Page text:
Jim Harbaugh went on and on, as if his incessant whining would overturn the result of what was, in effect, a playoff game before the playoffs begin.
Anyone who listened to Harbaugh in his last year in San Francisco would have easily recognized the tone. It's what he does when things go bad, and go bad they did Saturday in a thriller at Ohio State that took two overtimes to decide.
The outburst cost Michigan $10,000 in the form of a fine Monday from the Big Ten, pocket change when the coach makes $7 million a year. What was far more costly to Michigan was blowing a 10-point fourth quarter lead in a game it dearly needed.
Now Michigan waits on the outside, hoping against h
Spending on schools overall has increased this is what the data tells us. Since the release of the Productivity Commission draft report, there has been an insistent claim that spending on education in Australia has increased in real terms.
The claim is that, despite spending more, our achievement has declined. There are several reasons why this is a misleading and overly simplistic claim.
There are important qualifications to this claim that are ignored within political and mainstream media rhetoric.
Education funding refers to spending on education services and this includes the full range of education services, including primary, secondary and post-tertiary. It also
In the fraught final hours of the legislative session on Friday, the Republicans in the State Senate agreed to give Mayor Bill de Blasio control of the New York City schools for one more year, but in return they demanded two provisions related to charter schools.
One made it easier for the schools to switch between charter-granting organizations. The second gave the charter schools committee of the State University of New Yorks board of trustees one of the two entities that can currently grant charters the power to promulgate regulations with respect to governance, structure and operations of the schools it oversees.
The broadness of the language at first left something of a
As the national college acceptance deadline day approaches (May 1), millions of high school seniors will make the decision of where to spend the next four years of their life. Most say college is the best four years of someone's life, but they're also the most important years when it comes to preparing for a career.
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With college costs soaring, many are questioning the return on investment (ROI) of a traditional liberal arts education. However, the President of Bentley University just outside of Boston, Gloria Cordes Larson believes that combining a liberal arts education with technical skills, creating a fusion education, is the new model for education.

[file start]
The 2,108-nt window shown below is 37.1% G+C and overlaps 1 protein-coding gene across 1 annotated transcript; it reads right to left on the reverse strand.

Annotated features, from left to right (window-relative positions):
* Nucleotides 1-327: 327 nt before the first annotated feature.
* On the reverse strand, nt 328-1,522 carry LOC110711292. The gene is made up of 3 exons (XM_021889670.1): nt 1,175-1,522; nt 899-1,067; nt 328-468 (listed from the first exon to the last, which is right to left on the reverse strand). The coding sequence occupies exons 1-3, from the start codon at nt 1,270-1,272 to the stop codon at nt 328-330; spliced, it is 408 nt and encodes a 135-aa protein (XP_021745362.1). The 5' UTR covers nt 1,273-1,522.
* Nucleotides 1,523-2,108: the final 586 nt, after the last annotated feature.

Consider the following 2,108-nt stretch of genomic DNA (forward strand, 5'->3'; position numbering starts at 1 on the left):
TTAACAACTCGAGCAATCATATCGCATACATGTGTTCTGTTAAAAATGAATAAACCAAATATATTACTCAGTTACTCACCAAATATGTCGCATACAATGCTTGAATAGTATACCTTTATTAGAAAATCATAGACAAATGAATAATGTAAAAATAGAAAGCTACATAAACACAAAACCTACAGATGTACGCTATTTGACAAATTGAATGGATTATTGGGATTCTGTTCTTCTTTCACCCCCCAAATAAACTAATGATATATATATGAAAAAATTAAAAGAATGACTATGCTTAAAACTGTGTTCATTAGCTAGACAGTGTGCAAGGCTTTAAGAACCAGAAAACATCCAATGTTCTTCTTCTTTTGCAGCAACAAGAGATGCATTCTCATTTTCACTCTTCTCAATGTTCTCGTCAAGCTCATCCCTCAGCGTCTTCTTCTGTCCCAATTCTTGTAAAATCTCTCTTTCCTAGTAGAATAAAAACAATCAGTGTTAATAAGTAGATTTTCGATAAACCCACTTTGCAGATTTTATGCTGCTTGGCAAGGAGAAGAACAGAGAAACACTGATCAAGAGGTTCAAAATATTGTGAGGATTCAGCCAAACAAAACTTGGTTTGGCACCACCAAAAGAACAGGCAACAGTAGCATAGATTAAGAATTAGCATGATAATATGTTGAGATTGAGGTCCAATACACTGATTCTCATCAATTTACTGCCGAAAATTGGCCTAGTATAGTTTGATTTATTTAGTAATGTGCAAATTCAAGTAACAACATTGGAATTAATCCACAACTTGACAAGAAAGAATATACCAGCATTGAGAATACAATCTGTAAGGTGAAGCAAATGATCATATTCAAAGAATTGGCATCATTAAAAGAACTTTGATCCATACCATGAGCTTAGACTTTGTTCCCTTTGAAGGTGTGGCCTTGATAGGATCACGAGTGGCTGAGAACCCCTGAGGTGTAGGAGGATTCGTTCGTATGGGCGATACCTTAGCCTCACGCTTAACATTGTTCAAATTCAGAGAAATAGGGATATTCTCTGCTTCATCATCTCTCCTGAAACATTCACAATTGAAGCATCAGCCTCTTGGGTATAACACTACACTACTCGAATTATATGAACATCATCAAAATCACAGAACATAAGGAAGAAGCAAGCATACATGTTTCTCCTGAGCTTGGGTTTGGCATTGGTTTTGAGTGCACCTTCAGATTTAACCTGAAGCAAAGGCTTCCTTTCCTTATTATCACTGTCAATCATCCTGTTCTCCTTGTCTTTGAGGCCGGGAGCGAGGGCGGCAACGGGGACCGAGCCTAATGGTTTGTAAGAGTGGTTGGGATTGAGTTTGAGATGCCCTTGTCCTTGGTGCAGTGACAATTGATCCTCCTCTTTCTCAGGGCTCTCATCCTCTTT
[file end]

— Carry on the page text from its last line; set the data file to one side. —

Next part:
She spoke with FOXBusiness.com about the benefits of a fusion education.
1. What is a fusion education?
The fusion education is one that combines both liberal arts learning and technical skills. Larson describes it as "the full integration of business disciplines with the arts and sciences."
When it comes to getting a job, she says that a fusion education should be seen as matching one's passion with marketplace value. One example she touted was a recent graduate who did a double major combining liberal studies with economics/finance, leading to a job working in a business development role at a solar power company.
Larson also notes that college graduates need to enter the workforce with hard and soft skills. For example, a hard skill being if you can read a balance sheet and soft skills being analytical capabilities and presentation skills.
The combination of hard and soft skills and fields of study are ultimately what employers want. "Employers are looking for how students are putting the whole package together" says Larson.
2. Internships are more valuable than you think
It's hard to get a first job without having at least one internship on your resume. In fact, some people are going so far as to say that the internship is the new first job.
"If you don't have a robust internship program today, you're really cheating students out of a key opportunity" says Larson.
And Larson notes that while traditional liberal arts colleges continue to fervently promote a liberal arts education, they are also bringing in strong internship programs.
3. The value of a mentor
Larson says that increasingly employers want incoming job candidates to have mentorship experience.
She notes that Bentley heavily promotes undergraduate students doing faculty research. "This leads to life long levels of satisfaction in the workplace because you had a mentor" says Larson.
Having a mentor in college is "tied into a broader package of experiences" that make up one's college career says Larson.
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College is an amazing experience in so many ways discovering yourself, the world and a whole lot of new people is something you will never forget! The following article will help you out with some great advice and tips on how to make it through college, though staying focused on the end-goal isn't always easy.
Use online resources to study at home. Popular study aids include Memrise and Quizlet. You can use these websites to create flashcards for your class. Often, someone else has already made flashcards for your class or subject of study. In this case, you can use what is already available to study.
Do not wait until the last minute to apply for scholarships and grant money
- Column: College Playoffs Have a BCS Feel to Them Again
- Yes, education funding has increased - but not everyone benefits
- Late Deal in Albany Could Allow Charter Schools to Hire More Uncertified Teachers - New York Times
- The New College Education? A Fusion One - Fox Business
- Exceptional Tips For Making The Most Out Of College